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Thursday, February 11, 2010

Short Sales: Arm’s Length Transactions

by Calculated Risk on 2/11/2010 08:43:00 PM

One of the key problems with a short sale is making sure the buyer is an unrelated party; "an arm’s length transaction".

I'm aware of a property being offered as a short sale in SoCal where the agent is the wife of the owner, and she has been, uh, unhelpful to some prospective buyers. I just heard last night that the lender has reached a short sale agreement with a buyer who just happens to be a close friend of the agent. Why am I not surprised? Perhaps this is the best deal for the lender, but I have my doubts.

Jim the Realtor has a "rant" about another agent who apparently took a short sale listing, never put it in the MLS, and then - apparently after getting a short sale agreement - put the listing in the MLS for a few minutes because the lender required a copy of the listing ... I have more doubts about this being the best deal for the lender.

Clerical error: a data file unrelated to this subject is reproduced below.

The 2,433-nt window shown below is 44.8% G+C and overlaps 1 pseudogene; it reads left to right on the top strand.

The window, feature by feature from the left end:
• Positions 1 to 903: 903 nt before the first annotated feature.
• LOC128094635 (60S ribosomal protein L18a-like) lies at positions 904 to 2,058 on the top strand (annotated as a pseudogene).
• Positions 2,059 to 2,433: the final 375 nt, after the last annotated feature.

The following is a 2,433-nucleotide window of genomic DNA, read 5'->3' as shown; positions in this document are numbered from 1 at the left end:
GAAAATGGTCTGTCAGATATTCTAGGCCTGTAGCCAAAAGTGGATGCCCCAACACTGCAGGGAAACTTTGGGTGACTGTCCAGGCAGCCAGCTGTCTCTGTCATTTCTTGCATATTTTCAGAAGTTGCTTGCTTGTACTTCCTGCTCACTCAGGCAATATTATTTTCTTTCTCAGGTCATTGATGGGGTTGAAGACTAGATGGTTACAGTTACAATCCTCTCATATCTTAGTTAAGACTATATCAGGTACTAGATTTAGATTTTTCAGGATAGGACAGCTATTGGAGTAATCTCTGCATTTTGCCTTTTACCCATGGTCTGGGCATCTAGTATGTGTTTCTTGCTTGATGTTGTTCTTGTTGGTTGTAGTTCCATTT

I don't think either of the above deals meets the HAFA requirements. Of course both of the transactions above are not HAFA short sales.

And remember Jillayne's discussion of the Short Sale Negotiator? Under HAFA, those fees have to come out of the real estate commission:
The amount of the real estate commission that may be paid, not to exceed 6% of the contract sales price, and notification if any portion of the commission must be paid to a contractor of the servicer that has been retained to assist the listing broker with the transaction.
Finally, I'd suggest HAFA go a step further and have the lender hire the real estate agent for short sales and deed-in-lieu transactions, not the owner. I think there is too much incentive for under-the-table payments to the current homeowner, aka short sale fraud.